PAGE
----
Environmental Justice Series - 2016-17

Spring 2017 page header 

SPRING SEMESTER SCHEDULE:

Join SLS, and our campus and community partners, throughout the semester, as we continue to explore the theme of Environmental Justice.  What is "Environmental Justice?" Definitions and Resources

Please note the "special opportunities" sections under some events, specifically for students, faculty, and staff that are part of our affiliated courses and projects.  Keep checking back for updated information!

Attend THREE SLS events and get TWO FREE tickets to the Center for Civil and Human Rights!

Text image - Event focuses on structural racism

MLK Day Service Project: Friends of Refugees, Clarkston, GA

Monday, Jan 16th; 8:00am - 3:00pm; Jolly Avenue Community Garden, Clarkston

Areas within this Clarkston neighborhood lie outside the Clarkston city limits and in the unincorporated county, and as a result there is a fundamental lack of any support for regular public maintenance.  Currently, the sidewalks and paths the children try to use to walk to and from school (both Indian Creek Elementary and Clarkston High School) have become nothing more than a pile of mud and pine needle detritus, a foot deep in places.  Join SLS, the Integrated Network for Social Sustainability - ATL (INSS-ATL), and our partners, Friends of Refugees, PURE, and the King Center for a special service project in a city just 30 minutes from Tech that Time magazine has called "the most diverse square mile in America."  GT students, faculty, and staff will work together with community partners and youth leaders in the refugee community to rebuild one of the central walking routes, as we highlight the larger struggle for transportation and pedestrian safety with our county leadership while modeling the act of taking responsibility for the immediate solution in the midst of seeking a permanent change. Lunch and transportation to and from the Tech campus will be provided. This event is part of the campus-wide MLK Day of Service.  Registration is required.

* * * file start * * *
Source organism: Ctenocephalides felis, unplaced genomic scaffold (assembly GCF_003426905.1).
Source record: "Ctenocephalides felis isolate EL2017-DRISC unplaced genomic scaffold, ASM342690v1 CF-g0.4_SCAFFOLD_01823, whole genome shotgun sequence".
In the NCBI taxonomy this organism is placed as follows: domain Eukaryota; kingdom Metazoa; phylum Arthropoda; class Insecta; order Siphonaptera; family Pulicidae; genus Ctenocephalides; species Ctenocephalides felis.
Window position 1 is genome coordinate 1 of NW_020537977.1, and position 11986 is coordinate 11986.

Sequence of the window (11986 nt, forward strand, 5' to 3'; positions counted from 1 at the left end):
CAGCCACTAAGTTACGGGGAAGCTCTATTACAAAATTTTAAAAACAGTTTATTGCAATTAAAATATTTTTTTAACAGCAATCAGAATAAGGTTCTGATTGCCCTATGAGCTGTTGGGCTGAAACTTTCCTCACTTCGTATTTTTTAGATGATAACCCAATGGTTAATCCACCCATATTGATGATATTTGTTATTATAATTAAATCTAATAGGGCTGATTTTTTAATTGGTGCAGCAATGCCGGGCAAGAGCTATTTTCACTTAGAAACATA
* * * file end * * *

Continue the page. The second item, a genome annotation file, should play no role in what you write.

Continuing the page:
Race, Space, and Opportunity: A Tale of Two Regions     Structural Racism event focus icon

Wednesday, Jan 18th; 6:30pm; Clary Theater, Student Success Center

Come join Partnership for Southern Equity as they launch their new report, "Opportunity Deferred: Race, Transportation, and the Future of Metro Atlanta."  This interactive convening will highlight key findings of the report.  A panel of key local and regional leaders will also assist in providing clarity on our region's challenges and opportunities for spatial and racial equity.

 

Provide Input into City of Atlanta's Resilience Plan from an Environmental Justice Lens

Wednesday, Jan 25th; 8:30am - 10:00am; Old City Council Chambers, Atlanta City Hall, 68 Mitchell Street entrance

The Integrated Network for Social Sustainability-GT invites you to participate in a 100 Resilient Cities Stakeholder Engagement Work Session with the City of Atlanta's new Chief Resilience Officer, Stephanie Stuckey-Benfield.  At the Work Session, the city would like to get your input on what you see as Atlanta's resilience opportunities and challenges, in order to inform the development and implementation of Atlanta's Resilience Strategy.  RSVP Required.

Directions to City Hall can be found here.  A map of the area can be found here.

 

Teaching Justice at Tech: A Conversation with Faculty     Structural Racism event focus icon

Thursday, Jan 26th; 11:00am - 12:00pm; Clough Lounge (205Q)

Join professors Adjo Amekudzi-Kennedy (Civil & Environmental Engineering), Dan Amsterdam (History & Sociology), and Joe Brown (Civil & Environmental Engineering) for a conversation about the opportunities and challenges of teaching courses that integrate environmental and social justice issues into classroom learning at a technological institute.

 

A Screening of Ava DuVernay's 13th: Re-imagining a Restorative Justice System     Structural Racism event focus icon

Thursday, Feb 2nd; 6:00pm - 9:00pm; Student Center Theater